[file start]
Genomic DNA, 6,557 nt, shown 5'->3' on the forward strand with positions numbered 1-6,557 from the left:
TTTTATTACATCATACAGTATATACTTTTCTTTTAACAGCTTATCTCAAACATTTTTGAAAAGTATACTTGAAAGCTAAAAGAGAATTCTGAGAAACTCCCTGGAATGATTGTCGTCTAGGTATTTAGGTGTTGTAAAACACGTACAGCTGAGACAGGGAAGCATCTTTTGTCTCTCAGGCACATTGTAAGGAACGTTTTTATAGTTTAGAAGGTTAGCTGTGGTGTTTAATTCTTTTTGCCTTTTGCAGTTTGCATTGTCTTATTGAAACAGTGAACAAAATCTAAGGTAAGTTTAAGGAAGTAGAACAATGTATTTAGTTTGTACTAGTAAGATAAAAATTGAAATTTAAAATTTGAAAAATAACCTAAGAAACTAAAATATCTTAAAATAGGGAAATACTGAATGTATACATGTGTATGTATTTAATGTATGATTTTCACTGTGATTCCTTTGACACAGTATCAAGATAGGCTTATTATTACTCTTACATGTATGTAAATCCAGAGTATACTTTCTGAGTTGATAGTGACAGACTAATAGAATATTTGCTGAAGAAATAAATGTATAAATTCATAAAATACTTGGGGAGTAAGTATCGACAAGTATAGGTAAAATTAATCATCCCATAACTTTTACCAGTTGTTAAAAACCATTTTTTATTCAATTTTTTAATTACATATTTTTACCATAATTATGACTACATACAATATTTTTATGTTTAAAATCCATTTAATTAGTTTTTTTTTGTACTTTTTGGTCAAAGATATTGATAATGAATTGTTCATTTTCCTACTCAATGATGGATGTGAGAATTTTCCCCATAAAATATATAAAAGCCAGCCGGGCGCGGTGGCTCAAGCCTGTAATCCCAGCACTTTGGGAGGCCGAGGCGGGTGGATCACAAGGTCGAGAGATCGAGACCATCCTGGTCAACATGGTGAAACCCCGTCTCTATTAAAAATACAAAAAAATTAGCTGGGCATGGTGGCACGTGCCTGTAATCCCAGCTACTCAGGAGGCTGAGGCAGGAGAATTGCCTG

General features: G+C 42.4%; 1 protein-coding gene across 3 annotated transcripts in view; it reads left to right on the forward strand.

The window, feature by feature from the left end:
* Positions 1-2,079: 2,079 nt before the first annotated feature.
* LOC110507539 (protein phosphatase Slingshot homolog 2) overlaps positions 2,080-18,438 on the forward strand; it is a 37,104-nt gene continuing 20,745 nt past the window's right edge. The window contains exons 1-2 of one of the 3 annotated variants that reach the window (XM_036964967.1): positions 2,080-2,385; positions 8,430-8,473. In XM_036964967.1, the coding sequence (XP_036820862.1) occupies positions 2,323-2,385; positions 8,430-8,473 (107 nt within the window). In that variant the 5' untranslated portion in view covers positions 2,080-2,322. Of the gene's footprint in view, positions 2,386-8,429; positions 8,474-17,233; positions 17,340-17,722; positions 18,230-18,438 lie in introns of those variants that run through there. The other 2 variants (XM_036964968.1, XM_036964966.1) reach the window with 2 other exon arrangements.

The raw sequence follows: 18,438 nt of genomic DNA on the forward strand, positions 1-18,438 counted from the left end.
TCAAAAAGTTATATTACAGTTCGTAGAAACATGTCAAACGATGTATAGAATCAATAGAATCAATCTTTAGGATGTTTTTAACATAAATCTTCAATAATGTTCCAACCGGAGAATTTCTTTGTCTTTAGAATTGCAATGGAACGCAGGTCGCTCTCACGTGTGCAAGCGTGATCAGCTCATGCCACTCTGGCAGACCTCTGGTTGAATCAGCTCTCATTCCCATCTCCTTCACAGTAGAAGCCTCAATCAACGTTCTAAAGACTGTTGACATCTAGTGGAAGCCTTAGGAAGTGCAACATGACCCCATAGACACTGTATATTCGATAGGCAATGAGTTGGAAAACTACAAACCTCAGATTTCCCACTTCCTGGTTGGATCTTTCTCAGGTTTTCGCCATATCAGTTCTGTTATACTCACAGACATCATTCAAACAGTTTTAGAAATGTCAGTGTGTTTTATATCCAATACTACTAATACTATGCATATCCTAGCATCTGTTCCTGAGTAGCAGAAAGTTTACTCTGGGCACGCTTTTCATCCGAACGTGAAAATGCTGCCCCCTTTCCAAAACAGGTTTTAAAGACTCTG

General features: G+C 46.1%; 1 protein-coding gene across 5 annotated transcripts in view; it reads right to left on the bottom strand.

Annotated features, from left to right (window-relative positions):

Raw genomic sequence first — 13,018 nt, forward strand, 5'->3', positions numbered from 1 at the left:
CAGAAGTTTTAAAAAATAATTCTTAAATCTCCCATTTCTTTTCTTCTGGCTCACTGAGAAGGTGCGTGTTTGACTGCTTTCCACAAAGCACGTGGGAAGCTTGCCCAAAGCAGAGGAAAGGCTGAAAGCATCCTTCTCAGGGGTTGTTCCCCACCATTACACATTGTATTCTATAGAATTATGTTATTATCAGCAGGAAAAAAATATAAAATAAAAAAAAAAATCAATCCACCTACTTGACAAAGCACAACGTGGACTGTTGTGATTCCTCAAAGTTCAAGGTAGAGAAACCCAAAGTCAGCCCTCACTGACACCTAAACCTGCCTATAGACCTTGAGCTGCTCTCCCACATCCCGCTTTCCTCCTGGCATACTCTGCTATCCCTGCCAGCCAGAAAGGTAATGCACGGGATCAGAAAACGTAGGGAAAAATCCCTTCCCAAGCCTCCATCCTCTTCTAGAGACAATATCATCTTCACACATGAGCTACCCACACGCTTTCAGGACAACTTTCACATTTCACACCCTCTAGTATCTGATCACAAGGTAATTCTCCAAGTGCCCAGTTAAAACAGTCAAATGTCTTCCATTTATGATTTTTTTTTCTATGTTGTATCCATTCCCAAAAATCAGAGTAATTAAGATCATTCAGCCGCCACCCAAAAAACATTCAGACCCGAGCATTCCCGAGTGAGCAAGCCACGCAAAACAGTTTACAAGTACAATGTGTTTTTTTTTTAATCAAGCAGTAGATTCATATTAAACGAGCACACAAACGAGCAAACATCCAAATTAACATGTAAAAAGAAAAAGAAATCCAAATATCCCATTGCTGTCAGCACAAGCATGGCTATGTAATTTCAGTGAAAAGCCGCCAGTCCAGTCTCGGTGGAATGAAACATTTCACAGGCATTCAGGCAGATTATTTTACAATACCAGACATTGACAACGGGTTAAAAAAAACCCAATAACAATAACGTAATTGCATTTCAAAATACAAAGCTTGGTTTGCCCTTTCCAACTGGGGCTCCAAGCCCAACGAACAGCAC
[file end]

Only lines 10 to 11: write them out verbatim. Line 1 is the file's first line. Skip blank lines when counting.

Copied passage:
Annotated features, from left to right (window-relative positions):

Raw genomic sequence first — 13,018 nt, forward strand, 5'->3', positions numbered from 1 at the left: